Good Life

Penn State student lands series about life of a medium

Penn State student Monica Ten-Kate stars in the ABC Family show “Monica the Medium.”
Penn State student Monica Ten-Kate stars in the ABC Family show “Monica the Medium.” Photo provided

Having your own television show can make doing the simple things hard.

It was Monica Ten-Kate’s first day of production on a new reality series that she was starring in for ABC Family, a 10-episode order that will chronicle her life with family and friends and as a college student at Penn State contending with a very specific set of … extracurricular activities.

Ten-Kate was already anxious. The prospect of exposing her life to a camera — and subsequently anybody out there with an armchair and a television remote — was daunting.

She found herself faced with the contradictory task of having to “act” natural, and having had no formal theatrical training, Ten-Kate couldn’t even rely on the method approach.

Fortunately the first scene she was shooting promised to be fairly low-key.

Ten-Kate was getting her nails done at a salon in State College, a perfectly run-of-the-mill errand that just happened to be captured simultaneously by several different camera operators. And, boy, were they were about to get their money’s worth.

In fact, now seems as good a time as any to revisit Ten-Kate’s extracurricular activities.

After her freshman year at Penn State, Ten-Kate began moonlighting as a medium.

Yes, that kind of medium.

Ten-Kate is called upon by people looking to make contact with or retrieve messages from the deceased. Usually her clientele schedule appointments, but every once in a while … Well, suffice it to say that every business has its fair share of walk-ins.

Back in the salon, the timing was less than ideal. Ten-Kate said that she was still in the middle of getting her nails done when she began channeling a message for the technician.

The feat was complicated by the 20 or so crew members in the room, some of who apparently also had incoming calls from the great beyond on hold and had to be asked to take a couple of steps back.

Welcome to show business.

The mundane and the otherworldly will be deeply entwined on “Monica the Medium,” which will premiere on ABC Family at 9 p.m. on Aug. 17.

Each episode will follow Ten-Kate as she attempts to navigate life as a college student with an unusual after school job. Penn State wouldn’t grant the production permission to film on campus, but that doesn’t mean that textbooks won’t make plenty of cameos.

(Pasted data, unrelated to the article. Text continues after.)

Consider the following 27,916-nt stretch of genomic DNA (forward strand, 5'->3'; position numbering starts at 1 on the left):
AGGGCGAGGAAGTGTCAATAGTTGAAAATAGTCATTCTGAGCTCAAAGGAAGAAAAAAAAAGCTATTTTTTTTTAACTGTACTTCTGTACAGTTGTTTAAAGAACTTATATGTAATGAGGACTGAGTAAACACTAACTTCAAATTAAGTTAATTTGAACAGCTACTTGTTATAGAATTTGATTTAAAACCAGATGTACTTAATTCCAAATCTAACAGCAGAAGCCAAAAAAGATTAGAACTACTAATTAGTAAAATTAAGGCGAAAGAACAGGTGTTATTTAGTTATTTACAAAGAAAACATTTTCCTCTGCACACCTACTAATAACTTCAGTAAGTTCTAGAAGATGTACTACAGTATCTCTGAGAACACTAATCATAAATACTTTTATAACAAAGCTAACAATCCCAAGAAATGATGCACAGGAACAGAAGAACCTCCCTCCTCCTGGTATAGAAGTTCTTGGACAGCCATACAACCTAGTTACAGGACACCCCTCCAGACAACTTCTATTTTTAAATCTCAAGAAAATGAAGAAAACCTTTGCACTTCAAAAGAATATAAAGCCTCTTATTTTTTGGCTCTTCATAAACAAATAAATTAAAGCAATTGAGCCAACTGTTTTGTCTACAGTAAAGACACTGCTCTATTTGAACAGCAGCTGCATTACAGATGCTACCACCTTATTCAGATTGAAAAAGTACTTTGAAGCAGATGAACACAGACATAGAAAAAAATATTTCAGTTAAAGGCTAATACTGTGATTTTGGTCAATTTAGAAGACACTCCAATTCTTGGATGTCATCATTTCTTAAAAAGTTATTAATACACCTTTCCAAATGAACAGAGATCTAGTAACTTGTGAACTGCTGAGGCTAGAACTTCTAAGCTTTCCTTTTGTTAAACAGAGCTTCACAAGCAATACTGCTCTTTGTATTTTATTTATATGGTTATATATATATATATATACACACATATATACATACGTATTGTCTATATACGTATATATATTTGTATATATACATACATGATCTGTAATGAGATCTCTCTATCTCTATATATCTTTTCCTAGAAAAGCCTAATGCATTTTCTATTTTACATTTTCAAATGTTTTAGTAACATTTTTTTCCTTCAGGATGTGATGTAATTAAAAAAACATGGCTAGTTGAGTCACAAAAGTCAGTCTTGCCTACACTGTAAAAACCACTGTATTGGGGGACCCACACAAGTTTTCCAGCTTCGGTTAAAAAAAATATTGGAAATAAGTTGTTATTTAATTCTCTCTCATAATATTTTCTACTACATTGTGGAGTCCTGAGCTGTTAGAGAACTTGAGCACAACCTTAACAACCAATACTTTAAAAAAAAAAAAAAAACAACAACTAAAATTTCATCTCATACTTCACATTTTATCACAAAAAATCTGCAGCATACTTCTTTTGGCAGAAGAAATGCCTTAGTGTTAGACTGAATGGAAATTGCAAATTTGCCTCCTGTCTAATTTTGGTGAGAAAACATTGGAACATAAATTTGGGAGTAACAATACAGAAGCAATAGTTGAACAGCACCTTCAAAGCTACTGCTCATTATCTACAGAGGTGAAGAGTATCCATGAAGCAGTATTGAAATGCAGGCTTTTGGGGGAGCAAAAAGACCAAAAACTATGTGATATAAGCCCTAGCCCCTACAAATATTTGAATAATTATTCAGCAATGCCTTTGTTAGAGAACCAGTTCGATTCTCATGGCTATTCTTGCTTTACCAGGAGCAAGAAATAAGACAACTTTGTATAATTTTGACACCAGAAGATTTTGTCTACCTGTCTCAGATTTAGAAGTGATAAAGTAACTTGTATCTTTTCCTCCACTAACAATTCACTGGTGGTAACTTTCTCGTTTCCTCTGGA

“I’ll have readings and then I’ll have to pull an all-nighter at the library to pass my classes,” Ten-Kate said.

One of her ambitions for the series is to show people that despite her colorful occupation she’s just a regular 21-year-old… Who happens to channel the deceased… And stars in a television show.

That last part wasn’t always a given. Ten-Kate said that she wasn’t looking to take her gig on the air, but when she was approached by three production companies over the course of a week, it seemed like a sign.

“As a producer, I’m always looking for shows that I know will have a positive impact on people’s lives, and with Monica I was convinced we could make a compelling show that would leave people feeling better about life on a weekly basis,” said Malachi McGlone, who is the executive producer of the show.

After taking 13 different meetings in Los Angeles, Ten-Kate chose to work with Lionsgate TV.

“It just landed in my lap, basically,” Ten-Kate said.

Still, she had her doubts.

Skeptics are an occupational hazard and something that Ten-Kate has dealt with before — but with the television show she would be opening herself up to attacks on a national scale.

“With all that good is still going to come all the bad and the haters,” Ten-Kate said.

She described herself as having been an extremely intuitive and empathetic teenager, traits that steadily transitioned into the full-fledged medium work she does now.

Ten-Kate hopes that “Monica the Medium” can help other young people who have had life experiences similar to her own.

“I think that there’s a lot that the show can do to change the perception of this,” she said.

Her own perception has shifted significantly over the course of the show’s three months of production. Ten-Kate said that she no longer notices the cameras and has become extremely comfortable around the crew.

The first season of the series will wrap at the end of June and Ten-Kate said that she is eagerly awaiting the premiere.

“I’m definitely ready for that next phase. That’s when it starts to get really exciting and fun,” she said.